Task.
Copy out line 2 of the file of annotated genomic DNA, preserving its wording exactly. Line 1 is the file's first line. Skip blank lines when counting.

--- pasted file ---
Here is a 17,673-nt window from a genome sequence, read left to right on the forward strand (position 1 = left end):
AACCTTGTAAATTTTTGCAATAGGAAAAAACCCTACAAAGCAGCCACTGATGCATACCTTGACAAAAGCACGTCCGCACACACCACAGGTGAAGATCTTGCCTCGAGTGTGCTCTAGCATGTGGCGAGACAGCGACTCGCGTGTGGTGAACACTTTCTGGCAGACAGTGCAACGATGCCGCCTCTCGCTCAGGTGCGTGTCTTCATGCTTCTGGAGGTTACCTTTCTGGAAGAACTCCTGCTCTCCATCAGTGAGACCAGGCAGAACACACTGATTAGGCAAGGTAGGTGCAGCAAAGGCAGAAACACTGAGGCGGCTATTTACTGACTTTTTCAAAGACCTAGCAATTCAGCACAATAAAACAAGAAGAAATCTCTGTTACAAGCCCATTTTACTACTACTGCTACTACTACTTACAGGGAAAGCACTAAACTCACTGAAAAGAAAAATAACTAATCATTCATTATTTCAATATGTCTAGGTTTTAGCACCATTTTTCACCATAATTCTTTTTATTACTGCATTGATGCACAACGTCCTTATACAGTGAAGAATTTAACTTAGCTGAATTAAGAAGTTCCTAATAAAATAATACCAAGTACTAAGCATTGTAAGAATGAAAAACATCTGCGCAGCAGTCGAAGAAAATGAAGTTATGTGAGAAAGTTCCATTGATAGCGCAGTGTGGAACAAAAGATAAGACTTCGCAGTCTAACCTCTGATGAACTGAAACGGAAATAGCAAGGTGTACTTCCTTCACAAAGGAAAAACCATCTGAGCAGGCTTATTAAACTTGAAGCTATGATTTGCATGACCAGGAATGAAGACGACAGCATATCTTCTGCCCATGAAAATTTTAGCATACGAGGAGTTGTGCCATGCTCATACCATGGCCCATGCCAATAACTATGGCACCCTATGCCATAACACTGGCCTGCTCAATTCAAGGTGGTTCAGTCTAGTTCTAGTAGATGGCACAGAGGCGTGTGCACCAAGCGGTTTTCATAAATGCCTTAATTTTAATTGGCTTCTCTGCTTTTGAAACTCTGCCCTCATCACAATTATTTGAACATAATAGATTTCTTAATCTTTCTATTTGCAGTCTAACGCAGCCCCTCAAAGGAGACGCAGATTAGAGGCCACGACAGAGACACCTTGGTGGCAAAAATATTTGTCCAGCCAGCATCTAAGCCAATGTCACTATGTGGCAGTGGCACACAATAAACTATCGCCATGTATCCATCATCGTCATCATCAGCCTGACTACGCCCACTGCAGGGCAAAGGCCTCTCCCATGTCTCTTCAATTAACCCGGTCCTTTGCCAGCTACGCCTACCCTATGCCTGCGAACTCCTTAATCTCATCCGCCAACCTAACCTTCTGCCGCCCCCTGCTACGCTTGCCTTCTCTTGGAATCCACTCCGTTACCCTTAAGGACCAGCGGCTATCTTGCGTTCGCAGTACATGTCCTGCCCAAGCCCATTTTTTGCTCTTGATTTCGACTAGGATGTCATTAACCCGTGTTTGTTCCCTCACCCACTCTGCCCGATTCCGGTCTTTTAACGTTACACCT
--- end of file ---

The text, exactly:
AACCTTGTAAATTTTTGCAATAGGAAAAAACCCTACAAAGCAGCCACTGATGCATACCTTGACAAAAGCACGTCCGCACACACCACAGGTGAAGATCTTGCCTCGAGTGTGCTCTAGCATGTGGCGAGACAGCGACTCGCGTGTGGTGAACACTTTCTGGCAGACAGTGCAACGATGCCGCCTCTCGCTCAGGTGCGTGTCTTCATGCTTCTGGAGGTTACCTTTCTGGAAGAACTCCTGCTCTCCATCAGTGAGACCAGGCAGAACACACTGATTAGGCAAGGTAGGTGCAGCAAAGGCAGAAACACTGAGGCGGCTATTTACTGACTTTTTCAAAGACCTAGCAATTCAGCACAATAAAACAAGAAGAAATCTCTGTTACAAGCCCATTTTACTACTACTGCTACTACTACTTACAGGGAAAGCACTAAACTCACTGAAAAGAAAAATAACTAATCATTCATTATTTCAATATGTCTAGGTTTTAGCACCATTTTTCACCATAATTCTTTTTATTACTGCATTGATGCACAACGTCCTTATACAGTGAAGAATTTAACTTAGCTGAATTAAGAAGTTCCTAATAAAATAATACCAAGTACTAAGCATTGTAAGAATGAAAAACATCTGCGCAGCAGTCGAAGAAAATGAAGTTATGTGAGAAAGTTCCATTGATAGCGCAGTGTGGAACAAAAGATAAGACTTCGCAGTCTAACCTCTGATGAACTGAAACGGAAATAGCAAGGTGTACTTCCTTCACAAAGGAAAAACCATCTGAGCAGGCTTATTAAACTTGAAGCTATGATTTGCATGACCAGGAATGAAGACGACAGCATATCTTCTGCCCATGAAAATTTTAGCATACGAGGAGTTGTGCCATGCTCATACCATGGCCCATGCCAATAACTATGGCACCCTATGCCATAACACTGGCCTGCTCAATTCAAGGTGGTTCAGTCTAGTTCTAGTAGATGGCACAGAGGCGTGTGCACCAAGCGGTTTTCATAAATGCCTTAATTTTAATTGGCTTCTCTGCTTTTGAAACTCTGCCCTCATCACAATTATTTGAACATAATAGATTTCTTAATCTTTCTATTTGCAGTCTAACGCAGCCCCTCAAAGGAGACGCAGATTAGAGGCCACGACAGAGACACCTTGGTGGCAAAAATATTTGTCCAGCCAGCATCTAAGCCAATGTCACTATGTGGCAGTGGCACACAATAAACTATCGCCATGTATCCATCATCGTCATCATCAGCCTGACTACGCCCACTGCAGGGCAAAGGCCTCTCCCATGTCTCTTCAATTAACCCGGTCCTTTGCCAGCTACGCCTACCCTATGCCTGCGAACTCCTTAATCTCATCCGCCAACCTAACCTTCTGCCGCCCCCTGCTACGCTTGCCTTCTCTTGGAATCCACTCCGTTACCCTTAAGGACCAGCGGCTATCTTGCGTTCGCAGTACATGTCCTGCCCAAGCCCATTTTTTGCTCTTGATTTCGACTAGGATGTCATTAACCCGTGTTTGTTCCCTCACCCACTCTGCCCGATTCCGGTCTTTTAACGTTACACCT